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IT Pro Podcast Special Edition: Learning to live with risk

Taking shortcuts is part of human nature, but it doesn’t have to be a threat to your business

Most human beings crave efficiency. Sooner or later, we all gravitate towards the quickest way to do something, and that’s especially true when it comes to the world of work. Taking shortcuts to get things done faster and more easily is a fact of life, whether it’s using the public Wi-Fi at the coffee shop rather than the company VPN, or emailing a document to yourself for access on a different device.

However, these time-saving tactics can sometimes present unintended risks for businesses. Even if it’s not intended maliciously, when staff cut the wrong corner it can expose organisations to possible cyber attacks, or potentially leave them in breach of data protection regulations. On the other hand, humans are persistent creatures, and trying to get them to adhere strictly to official procedure with no deviation is like trying to hold back the tide.

That’s why it’s important to embrace this tendency, by allowing your staff to take shortcuts in a way that’s safe and sustainable, without introducing unnecessary dangers. According to Phil Shepley, vice president and general manager of Northern Europe for Iron Mountain, there are a number of ways that companies can do this, starting by giving staff the digital collaboration tools they need to get their jobs done in the most efficient manner possible. If employees are stuck using clunky and outdated communication and file sharing platforms, they’re more likely to circumnavigate them in a potentially dangerous way.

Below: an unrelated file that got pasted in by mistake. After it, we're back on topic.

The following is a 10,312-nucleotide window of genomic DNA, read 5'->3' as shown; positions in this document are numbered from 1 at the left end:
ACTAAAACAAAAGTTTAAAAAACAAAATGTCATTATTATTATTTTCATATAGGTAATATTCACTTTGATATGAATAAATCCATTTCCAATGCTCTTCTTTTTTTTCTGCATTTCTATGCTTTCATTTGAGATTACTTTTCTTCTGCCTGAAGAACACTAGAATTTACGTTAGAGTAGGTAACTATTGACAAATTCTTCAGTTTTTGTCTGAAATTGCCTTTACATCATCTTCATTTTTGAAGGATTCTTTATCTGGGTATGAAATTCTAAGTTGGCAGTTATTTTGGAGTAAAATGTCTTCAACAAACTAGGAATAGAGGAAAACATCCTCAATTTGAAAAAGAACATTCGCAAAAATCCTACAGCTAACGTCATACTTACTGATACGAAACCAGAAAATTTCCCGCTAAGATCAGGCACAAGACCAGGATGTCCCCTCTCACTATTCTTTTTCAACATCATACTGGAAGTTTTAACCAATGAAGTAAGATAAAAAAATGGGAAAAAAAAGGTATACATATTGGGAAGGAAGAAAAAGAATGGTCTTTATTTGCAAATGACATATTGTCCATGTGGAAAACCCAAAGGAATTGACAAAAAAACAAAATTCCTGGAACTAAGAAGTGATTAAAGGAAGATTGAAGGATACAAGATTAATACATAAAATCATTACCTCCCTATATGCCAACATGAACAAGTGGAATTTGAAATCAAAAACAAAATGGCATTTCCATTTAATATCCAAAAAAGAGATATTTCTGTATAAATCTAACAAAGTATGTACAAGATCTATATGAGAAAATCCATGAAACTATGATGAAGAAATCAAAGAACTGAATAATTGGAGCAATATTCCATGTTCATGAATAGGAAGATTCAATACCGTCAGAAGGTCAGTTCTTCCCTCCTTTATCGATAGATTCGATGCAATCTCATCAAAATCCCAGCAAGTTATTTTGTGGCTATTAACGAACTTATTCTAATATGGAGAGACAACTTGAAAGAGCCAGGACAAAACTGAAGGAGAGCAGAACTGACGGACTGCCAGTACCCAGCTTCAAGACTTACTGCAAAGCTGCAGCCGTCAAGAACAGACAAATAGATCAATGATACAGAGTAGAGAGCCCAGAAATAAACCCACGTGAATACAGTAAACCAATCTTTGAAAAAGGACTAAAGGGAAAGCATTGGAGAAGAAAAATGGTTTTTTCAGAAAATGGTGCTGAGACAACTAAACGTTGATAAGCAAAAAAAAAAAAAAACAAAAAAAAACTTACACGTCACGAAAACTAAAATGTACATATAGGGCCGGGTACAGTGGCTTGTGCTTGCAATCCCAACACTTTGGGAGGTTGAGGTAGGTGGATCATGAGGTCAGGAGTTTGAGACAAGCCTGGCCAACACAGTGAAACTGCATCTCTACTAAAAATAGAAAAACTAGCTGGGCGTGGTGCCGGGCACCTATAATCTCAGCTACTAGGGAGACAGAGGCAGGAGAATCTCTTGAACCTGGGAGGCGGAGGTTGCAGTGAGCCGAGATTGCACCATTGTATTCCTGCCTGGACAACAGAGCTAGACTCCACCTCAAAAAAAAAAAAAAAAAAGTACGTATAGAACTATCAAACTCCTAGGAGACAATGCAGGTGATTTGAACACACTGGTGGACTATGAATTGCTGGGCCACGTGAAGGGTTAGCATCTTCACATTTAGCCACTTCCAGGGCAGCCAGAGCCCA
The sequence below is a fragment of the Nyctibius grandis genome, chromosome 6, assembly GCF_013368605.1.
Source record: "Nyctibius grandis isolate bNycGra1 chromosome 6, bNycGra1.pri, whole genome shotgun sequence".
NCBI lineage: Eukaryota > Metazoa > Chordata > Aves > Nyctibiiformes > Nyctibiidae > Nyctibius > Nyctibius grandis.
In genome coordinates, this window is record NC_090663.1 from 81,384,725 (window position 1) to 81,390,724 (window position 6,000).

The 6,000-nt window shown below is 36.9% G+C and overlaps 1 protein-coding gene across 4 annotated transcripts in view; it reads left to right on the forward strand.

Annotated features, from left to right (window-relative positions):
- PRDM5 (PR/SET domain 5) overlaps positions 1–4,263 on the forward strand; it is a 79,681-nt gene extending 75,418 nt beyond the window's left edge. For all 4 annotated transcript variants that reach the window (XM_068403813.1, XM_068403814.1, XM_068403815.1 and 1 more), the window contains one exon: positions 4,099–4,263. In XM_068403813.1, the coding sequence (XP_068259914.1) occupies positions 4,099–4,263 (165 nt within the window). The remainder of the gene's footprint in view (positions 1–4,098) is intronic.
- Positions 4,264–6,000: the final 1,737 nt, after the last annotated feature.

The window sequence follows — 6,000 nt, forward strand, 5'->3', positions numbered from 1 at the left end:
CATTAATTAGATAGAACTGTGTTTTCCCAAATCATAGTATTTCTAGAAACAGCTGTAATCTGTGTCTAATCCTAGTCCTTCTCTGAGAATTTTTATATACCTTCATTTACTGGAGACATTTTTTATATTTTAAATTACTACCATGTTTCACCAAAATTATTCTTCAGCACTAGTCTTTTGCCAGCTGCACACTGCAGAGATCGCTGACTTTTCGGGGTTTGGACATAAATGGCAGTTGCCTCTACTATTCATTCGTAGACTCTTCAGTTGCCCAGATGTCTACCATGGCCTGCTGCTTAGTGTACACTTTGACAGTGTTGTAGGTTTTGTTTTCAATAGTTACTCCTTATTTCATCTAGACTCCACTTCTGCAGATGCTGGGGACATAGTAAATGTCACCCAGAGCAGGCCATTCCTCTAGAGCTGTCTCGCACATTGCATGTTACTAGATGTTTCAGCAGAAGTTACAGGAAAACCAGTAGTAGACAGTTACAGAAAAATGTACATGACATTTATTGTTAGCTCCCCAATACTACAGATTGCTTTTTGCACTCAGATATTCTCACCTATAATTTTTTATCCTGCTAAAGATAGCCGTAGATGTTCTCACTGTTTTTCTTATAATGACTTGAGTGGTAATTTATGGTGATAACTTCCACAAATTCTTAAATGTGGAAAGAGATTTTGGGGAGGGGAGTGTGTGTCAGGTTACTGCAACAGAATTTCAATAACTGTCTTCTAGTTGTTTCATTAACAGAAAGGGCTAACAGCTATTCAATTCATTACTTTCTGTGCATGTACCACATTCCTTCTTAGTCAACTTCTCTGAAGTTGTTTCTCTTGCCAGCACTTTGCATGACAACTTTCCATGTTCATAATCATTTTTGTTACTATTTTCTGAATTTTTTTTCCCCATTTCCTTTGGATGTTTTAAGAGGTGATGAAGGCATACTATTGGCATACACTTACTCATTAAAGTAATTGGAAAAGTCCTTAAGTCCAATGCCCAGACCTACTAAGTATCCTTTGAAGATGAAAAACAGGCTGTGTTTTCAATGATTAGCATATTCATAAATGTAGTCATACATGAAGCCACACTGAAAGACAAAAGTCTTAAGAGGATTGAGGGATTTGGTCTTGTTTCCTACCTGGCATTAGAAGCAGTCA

Training for employees should also be up to date, particularly in relation to areas and systems where digital risks are prone to rapid evolution. If they’ve got an accurate picture of the relative risks – and the potential consequences – of not following procedure, staff can make more informed decisions about the risks they’re taking on a day-to-day basis, and may be more likely to avoid particularly dangerous shortcuts.

Finally, organisations should strive to create an open and supportive culture, where workers can feel comfortable admitting when they’ve cut corners, and asking for help if this leads to problems. They should also feel empowered to call out areas where processes and procedures are unnecessarily complex and burdensome, providing an opportunity for the business to reevaluate its practices and speed them up.

Risk is an unavoidable part of life, but by embracing our natural drive for efficiency, businesses can keep their employees happy while still acting in a safe and responsible manner. For more information on how to effectively manage your organisation’s risk appetite and how technology can help match this to staff behaviour, check out this IT Pro Podcast Special Edition, brought to you in association with Iron Mountain.

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